Medically Reviewed by Evan Frisbee, DMD on December 28, 2020
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A blood vessel or a tumor pushes on the trigeminal nerve at the base of the brain and makes it misfire. Or multiple sclerosis could damage the nerve’s protective covering (myelin sheath). You might have burning or shock-like facial pain, sometimes extreme. A typical “attack” lasts up to 2 minutes and affects the lower face and sometimes the nose and eye. Pain can also be ongoing. Your doctor may treat it with drugs or surgery.
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With this type of headache, face pain is a common symptom. It can throb often on one side of your head and last from a few hours to a couple of days. Some people notice an “aura” of blinking lights or visual “blind spots” just beforehand. You might be sick to your stomach, and more sensitive to noise, light, and certain smells. Your doctor can help you treat it with changes in diet and sleep habits, as well as medication.
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Small hollow areas near your cheekbones (sinuses) get infected. Some symptoms, like pain and pressure around the nose and forehead, and a stuffy or runny nose, are the same as migraines. In fact, unless you notice fever, colored snot, a lessened sense of smell, or pain around the cheek, the cause is likely a migraine, not sinusitis. Your doctor can help you treat it with rest, pain medication, and sometimes antibiotics.
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An injury or illness can damage your septum, the rubbery tissue (cartilage) that separates your two nasal passages. This often makes it harder to breathe through one of your nostrils. You might have more stuffiness, nosebleeds, snoring, and sinus infections. It could also lead to facial pain. You may not need treatment, but your doctor might suggest surgery in serious cases.
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The temporomandibular joints (TMJs) link your lower jaw to your skull just below your ears. You can injure them in an accident, or if you chew too hard or grind your teeth. It may hurt to eat, and your jaw could feel like it catches, pops, or locks in place. Pain can radiate from the joint into your face. It might go away on its own, but your doctor might suggest splints, night guards, medicines, physical therapy, or surgery.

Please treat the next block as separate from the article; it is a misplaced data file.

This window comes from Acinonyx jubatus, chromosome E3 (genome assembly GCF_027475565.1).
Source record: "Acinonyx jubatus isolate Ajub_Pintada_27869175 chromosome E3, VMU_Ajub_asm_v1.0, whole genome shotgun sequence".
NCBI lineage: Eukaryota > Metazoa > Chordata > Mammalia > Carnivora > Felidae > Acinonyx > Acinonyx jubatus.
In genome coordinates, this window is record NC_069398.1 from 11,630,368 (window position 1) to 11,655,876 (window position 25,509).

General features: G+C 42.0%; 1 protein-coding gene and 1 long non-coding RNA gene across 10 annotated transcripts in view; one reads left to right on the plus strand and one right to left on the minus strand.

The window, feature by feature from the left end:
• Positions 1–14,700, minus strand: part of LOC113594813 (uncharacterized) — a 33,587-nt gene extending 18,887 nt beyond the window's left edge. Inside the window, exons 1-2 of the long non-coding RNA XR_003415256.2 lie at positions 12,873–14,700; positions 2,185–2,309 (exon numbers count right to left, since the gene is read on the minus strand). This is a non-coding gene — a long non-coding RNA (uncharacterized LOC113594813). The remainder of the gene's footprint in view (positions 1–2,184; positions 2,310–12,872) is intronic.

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Once you’ve had chickenpox, the virus remains in your body and can come back as this painful, blistering rash. It’s more common on your belly, chest, or back, but it can break out on your face too. It might tingle, burn, and itch as the rash forms red, fluid-filled blisters. The pain can remain even after the rash heals. A vaccine can help prevent shingles or ease your symptoms.
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Oral cancer can affect the lips, gums, tongue, roof of the mouth, cheek lining, or soft floor of the mouth. Tumors in these areas can cause pressure, sores, swelling, and pain that affect your facial area and won’t go away. You’re much more likely to get the disease if you use tobacco. Your doctor will treat it with surgery, chemotherapy, radiation, or some combination of therapies.
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This sudden headache can cause serious pain on one side of your head and face. It peaks about 5 to 10 minutes after it starts, often at the same time every day, for weeks at a time. Your eyes and nose in particular may get red, swollen, teary, and inflamed. You could feel more anxious and sensitive to light, sound, or smell. Your doctor might treat it with oxygen, pills, electrical stimulation, or medicated nasal sprays.
Salivary Gland Infection
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Medical professionals may call it sialadenitis. Bacteria infect the glands that make the saliva that helps digest your food. You might have a painful lump in your cheek or around your chin, as well as fever, chills, and a bad-tasting pus that drains into your mouth. You’re more likely to get it if you’re older. Your doctor will likely treat it with antibiotics.
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Bacteria infect your tooth, gums, or the bone that holds them together. This makes pus, which builds pressure that can cause an intense throbbing pain that spreads to your ear and jaw. Your tooth may feel loose. Your gums and face may get red, swollen, and tender to the touch. Your dentist will likely remove the tooth or do root canal surgery to get rid of the abscess and seal the tooth from further infection.
Acute Angle-Closure Glaucoma
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Fluid builds up quickly in your eye when it’s suddenly blocked from draining. This pushes on your optic nerve and causes pain, swelling, and redness around your eye. Your vision may blur, and you may see colored lights or rings. It happens very quickly and can cause vision loss within a day if not treated. Doctors use drugs to ease the pressure and a laser to make a small hole in your iris to help drain fluid.
Giant Cell Arteritis
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Arteries in your head and scalp get inflamed. This can cause serious pain around your temples on either side of your face. You might also have jaw pain, fever, and weight loss. Eventually, you may have blurry vision, or sudden, permanent vision loss in one eye. It’s not clear what causes it, but it usually happens after age 50. Doctors usually treat it with high doses of corticosteroids.